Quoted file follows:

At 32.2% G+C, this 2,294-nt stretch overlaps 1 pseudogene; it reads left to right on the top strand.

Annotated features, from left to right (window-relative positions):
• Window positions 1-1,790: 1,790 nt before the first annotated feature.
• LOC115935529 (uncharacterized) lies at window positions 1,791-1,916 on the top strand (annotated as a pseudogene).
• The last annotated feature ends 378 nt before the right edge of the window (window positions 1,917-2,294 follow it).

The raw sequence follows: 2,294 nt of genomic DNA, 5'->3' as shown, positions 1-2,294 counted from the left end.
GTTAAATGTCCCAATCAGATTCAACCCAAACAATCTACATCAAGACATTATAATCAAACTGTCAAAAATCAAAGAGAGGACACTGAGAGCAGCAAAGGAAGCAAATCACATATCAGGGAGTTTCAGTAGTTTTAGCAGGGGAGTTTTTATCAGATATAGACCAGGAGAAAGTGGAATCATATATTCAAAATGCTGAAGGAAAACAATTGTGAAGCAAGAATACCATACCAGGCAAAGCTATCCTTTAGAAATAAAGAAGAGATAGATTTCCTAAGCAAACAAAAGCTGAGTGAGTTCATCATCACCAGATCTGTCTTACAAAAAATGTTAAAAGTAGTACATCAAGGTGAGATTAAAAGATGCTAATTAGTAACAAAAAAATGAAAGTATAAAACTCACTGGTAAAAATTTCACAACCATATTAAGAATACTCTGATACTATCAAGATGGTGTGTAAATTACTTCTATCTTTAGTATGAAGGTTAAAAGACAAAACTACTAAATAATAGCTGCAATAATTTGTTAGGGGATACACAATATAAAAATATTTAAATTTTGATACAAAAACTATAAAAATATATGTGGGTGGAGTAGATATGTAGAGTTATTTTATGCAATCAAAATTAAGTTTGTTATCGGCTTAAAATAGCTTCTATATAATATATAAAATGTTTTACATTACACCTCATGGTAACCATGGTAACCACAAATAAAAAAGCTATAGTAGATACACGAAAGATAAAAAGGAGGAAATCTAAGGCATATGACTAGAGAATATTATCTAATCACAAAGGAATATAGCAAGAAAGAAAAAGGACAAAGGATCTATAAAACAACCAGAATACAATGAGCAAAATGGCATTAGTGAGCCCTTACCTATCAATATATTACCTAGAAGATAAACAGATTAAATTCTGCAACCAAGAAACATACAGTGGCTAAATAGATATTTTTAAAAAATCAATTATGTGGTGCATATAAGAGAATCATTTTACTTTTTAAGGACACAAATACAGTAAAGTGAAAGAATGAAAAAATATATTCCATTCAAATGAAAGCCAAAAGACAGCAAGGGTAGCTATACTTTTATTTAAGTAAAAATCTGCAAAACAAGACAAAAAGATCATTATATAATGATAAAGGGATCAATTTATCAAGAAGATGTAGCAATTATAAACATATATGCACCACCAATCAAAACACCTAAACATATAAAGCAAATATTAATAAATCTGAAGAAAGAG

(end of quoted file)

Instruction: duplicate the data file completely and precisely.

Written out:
At 32.2% G+C, this 2,294-nt stretch overlaps 1 pseudogene; it reads left to right on the top strand.

Annotated features, from left to right (window-relative positions):
• Window positions 1-1,790: 1,790 nt before the first annotated feature.
• LOC115935529 (uncharacterized) lies at window positions 1,791-1,916 on the top strand (annotated as a pseudogene).
• The last annotated feature ends 378 nt before the right edge of the window (window positions 1,917-2,294 follow it).

The raw sequence follows: 2,294 nt of genomic DNA, 5'->3' as shown, positions 1-2,294 counted from the left end.
GTTAAATGTCCCAATCAGATTCAACCCAAACAATCTACATCAAGACATTATAATCAAACTGTCAAAAATCAAAGAGAGGACACTGAGAGCAGCAAAGGAAGCAAATCACATATCAGGGAGTTTCAGTAGTTTTAGCAGGGGAGTTTTTATCAGATATAGACCAGGAGAAAGTGGAATCATATATTCAAAATGCTGAAGGAAAACAATTGTGAAGCAAGAATACCATACCAGGCAAAGCTATCCTTTAGAAATAAAGAAGAGATAGATTTCCTAAGCAAACAAAAGCTGAGTGAGTTCATCATCACCAGATCTGTCTTACAAAAAATGTTAAAAGTAGTACATCAAGGTGAGATTAAAAGATGCTAATTAGTAACAAAAAAATGAAAGTATAAAACTCACTGGTAAAAATTTCACAACCATATTAAGAATACTCTGATACTATCAAGATGGTGTGTAAATTACTTCTATCTTTAGTATGAAGGTTAAAAGACAAAACTACTAAATAATAGCTGCAATAATTTGTTAGGGGATACACAATATAAAAATATTTAAATTTTGATACAAAAACTATAAAAATATATGTGGGTGGAGTAGATATGTAGAGTTATTTTATGCAATCAAAATTAAGTTTGTTATCGGCTTAAAATAGCTTCTATATAATATATAAAATGTTTTACATTACACCTCATGGTAACCATGGTAACCACAAATAAAAAAGCTATAGTAGATACACGAAAGATAAAAAGGAGGAAATCTAAGGCATATGACTAGAGAATATTATCTAATCACAAAGGAATATAGCAAGAAAGAAAAAGGACAAAGGATCTATAAAACAACCAGAATACAATGAGCAAAATGGCATTAGTGAGCCCTTACCTATCAATATATTACCTAGAAGATAAACAGATTAAATTCTGCAACCAAGAAACATACAGTGGCTAAATAGATATTTTTAAAAAATCAATTATGTGGTGCATATAAGAGAATCATTTTACTTTTTAAGGACACAAATACAGTAAAGTGAAAGAATGAAAAAATATATTCCATTCAAATGAAAGCCAAAAGACAGCAAGGGTAGCTATACTTTTATTTAAGTAAAAATCTGCAAAACAAGACAAAAAGATCATTATATAATGATAAAGGGATCAATTTATCAAGAAGATGTAGCAATTATAAACATATATGCACCACCAATCAAAACACCTAAACATATAAAGCAAATATTAATAAATCTGAAGAAAGAG